Gotta love English teachers

Without English teachers there would be no writers (or fewer of them). Not sure if this is real or not, but it went viral on the internet. If real, kudos to the teacher for being clever and keeping cool about the nasty note. We doubt the student's name will ever show up on any future book covers. 


Comedienne Amy Poehler will host this year’s Book Night

April 23rd marks the date for this year’s Book Night, an annual event where over 10,000 community volunteers wander about in cities and towns giving out free books. Over 500,000 paperback books are expected to be handed out this year, featuring both classics and debut titles considered “light reading.” The program is aimed primarily at encouraging non-readers to try books. As the name implies, this program is not limited to the US and it is heavily supported by donations from book lovers along with some major publishers that donate the books.

Source: http://books2day.com

Victim or murderer?

Jennifer Glover Jennifer’s sobs mellowed into crying. She looked at her baby, then at Clausewitz. He had a kind face, she thought. He’s not a threat. She heard him say, “My name is Doctor Clausewitz, I’m here to help your baby. Will you let me help your baby?” She thought he looked like a real doctor. They’re supposed to be older and wiser and have grey hair and they speak softly and they love babies. She looked down, touched the baby’s cheek then looked up again.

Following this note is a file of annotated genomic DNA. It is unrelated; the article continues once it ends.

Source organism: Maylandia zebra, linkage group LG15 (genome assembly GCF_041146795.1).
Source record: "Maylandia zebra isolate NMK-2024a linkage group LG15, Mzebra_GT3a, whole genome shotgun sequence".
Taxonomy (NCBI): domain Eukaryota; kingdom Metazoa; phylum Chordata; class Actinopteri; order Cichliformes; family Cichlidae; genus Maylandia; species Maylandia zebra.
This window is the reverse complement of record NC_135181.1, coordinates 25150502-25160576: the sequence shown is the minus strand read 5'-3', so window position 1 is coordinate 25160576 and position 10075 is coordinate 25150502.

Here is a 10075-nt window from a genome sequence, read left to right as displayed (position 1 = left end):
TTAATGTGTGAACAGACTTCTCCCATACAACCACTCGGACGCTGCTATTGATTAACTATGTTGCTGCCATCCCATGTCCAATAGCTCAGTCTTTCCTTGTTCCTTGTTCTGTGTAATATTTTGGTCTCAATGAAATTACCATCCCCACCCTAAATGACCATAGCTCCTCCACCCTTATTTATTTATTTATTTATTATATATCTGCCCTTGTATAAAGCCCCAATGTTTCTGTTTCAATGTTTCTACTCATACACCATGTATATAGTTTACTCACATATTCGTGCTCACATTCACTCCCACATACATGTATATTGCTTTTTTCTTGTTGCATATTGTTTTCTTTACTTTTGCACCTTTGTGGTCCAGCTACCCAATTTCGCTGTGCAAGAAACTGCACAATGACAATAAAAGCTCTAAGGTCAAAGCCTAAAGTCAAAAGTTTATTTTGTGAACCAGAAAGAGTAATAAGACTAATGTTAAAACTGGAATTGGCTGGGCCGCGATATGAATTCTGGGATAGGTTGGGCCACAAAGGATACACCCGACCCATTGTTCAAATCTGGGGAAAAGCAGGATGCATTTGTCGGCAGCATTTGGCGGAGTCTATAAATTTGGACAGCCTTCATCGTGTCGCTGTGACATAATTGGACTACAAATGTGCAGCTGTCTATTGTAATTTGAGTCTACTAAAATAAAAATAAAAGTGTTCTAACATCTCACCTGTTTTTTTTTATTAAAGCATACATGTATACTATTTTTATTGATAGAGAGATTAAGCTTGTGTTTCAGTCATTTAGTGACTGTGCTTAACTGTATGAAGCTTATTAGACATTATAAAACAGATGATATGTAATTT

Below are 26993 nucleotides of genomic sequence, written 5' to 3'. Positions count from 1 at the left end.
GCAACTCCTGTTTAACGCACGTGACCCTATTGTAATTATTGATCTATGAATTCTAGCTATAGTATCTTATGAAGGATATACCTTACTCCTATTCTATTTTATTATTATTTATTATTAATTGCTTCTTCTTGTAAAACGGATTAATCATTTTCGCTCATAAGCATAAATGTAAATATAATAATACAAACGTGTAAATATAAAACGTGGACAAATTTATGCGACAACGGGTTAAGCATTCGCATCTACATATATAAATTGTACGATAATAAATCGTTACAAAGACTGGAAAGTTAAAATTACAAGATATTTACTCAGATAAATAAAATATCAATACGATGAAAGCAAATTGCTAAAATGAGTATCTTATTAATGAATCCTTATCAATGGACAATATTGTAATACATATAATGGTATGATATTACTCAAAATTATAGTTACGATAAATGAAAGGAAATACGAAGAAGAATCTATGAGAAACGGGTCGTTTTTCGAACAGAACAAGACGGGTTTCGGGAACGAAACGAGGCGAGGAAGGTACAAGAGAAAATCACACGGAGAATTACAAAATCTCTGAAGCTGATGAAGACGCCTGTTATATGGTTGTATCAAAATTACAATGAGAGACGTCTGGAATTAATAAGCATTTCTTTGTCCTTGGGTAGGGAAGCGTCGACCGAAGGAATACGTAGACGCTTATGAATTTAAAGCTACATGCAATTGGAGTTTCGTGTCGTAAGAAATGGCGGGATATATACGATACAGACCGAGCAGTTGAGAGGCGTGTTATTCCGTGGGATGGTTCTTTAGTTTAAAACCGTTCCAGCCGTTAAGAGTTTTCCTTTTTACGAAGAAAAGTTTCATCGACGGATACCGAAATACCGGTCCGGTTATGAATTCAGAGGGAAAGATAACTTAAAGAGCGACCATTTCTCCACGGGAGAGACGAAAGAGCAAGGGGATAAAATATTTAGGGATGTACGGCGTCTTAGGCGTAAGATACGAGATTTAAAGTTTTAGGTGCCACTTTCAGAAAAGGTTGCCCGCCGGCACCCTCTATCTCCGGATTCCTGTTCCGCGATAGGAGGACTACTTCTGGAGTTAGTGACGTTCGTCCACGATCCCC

“He’s cold…my baby’s very cold…” she stuttered.


Clausewitz spoke just above a whisper. “I know that, let me take you both to the hospital and we’ll make everything better. Will you come with me to the hospital?” Jennifer looked suspiciously at him but slowly nodded assent.


“You promise you’ll take care of my baby?” she asked with a whimper.


“Of course. I’m a doctor. I help babies and people every day. I can help you. Please come with me?”


She suddenly looked startled and looked around the room. “Where’s Brian? Where’s my husband? He was here, he, he….where’s Brian?”


“He’s outside waiting for you. He’s fine. You’ll see him if you come with me,” replied Clausewitz quickly.


“He’s going to be very mad at me.....”



Excerpt from Stepping Out of Time, available at Amazon Books.







Source: http://ricktownley.com/2014/04/01/victim-or-murderer

Publishers remain, but bookstores disappear in America's publishing capital.

The NY Times reported yesterday that the number of bookstores in NY City has declined 30% over the past decade, due largely to the sharp increase in rents. As the city has become more and more the enclave of the rich, small businesses can't survive with the rapid rise in rents for store space.


This is affecting even the big chains like Barnes and Noble, which recently closed it's flagship store at 18th Street. Fifth Avenue, once called "book row," is nearly devoid of bookstores despite the continued presence of some of the biggest publishers in the world. 


The reporter focuses on rising costs but the continuing popularity of e-books is taking it's toll as well. All across America, independent bookstores are resorting to selling non-book items to keep their doors open. It appears we are fast approaching the day when hanging out at a bookstore or shop is quickly coming to an end. Some of us remember record stores with listening booths, but they dried up with the advent of cassette tapes and then CDs and digital downloads. Even video stores, news stands and magazine shops are disappearing from the landscape. 


So the question to ask is, at what cost do we embrace the new digital media technology? Will future generations even know the difference or even care? Should we care today, or are we protesting inevitable change? 


The original NYT article can be found at:


Source: http://www.nytimes.com/2014/03/26/business/media/bookstores-forsake-manhattan-as-rents-surge.html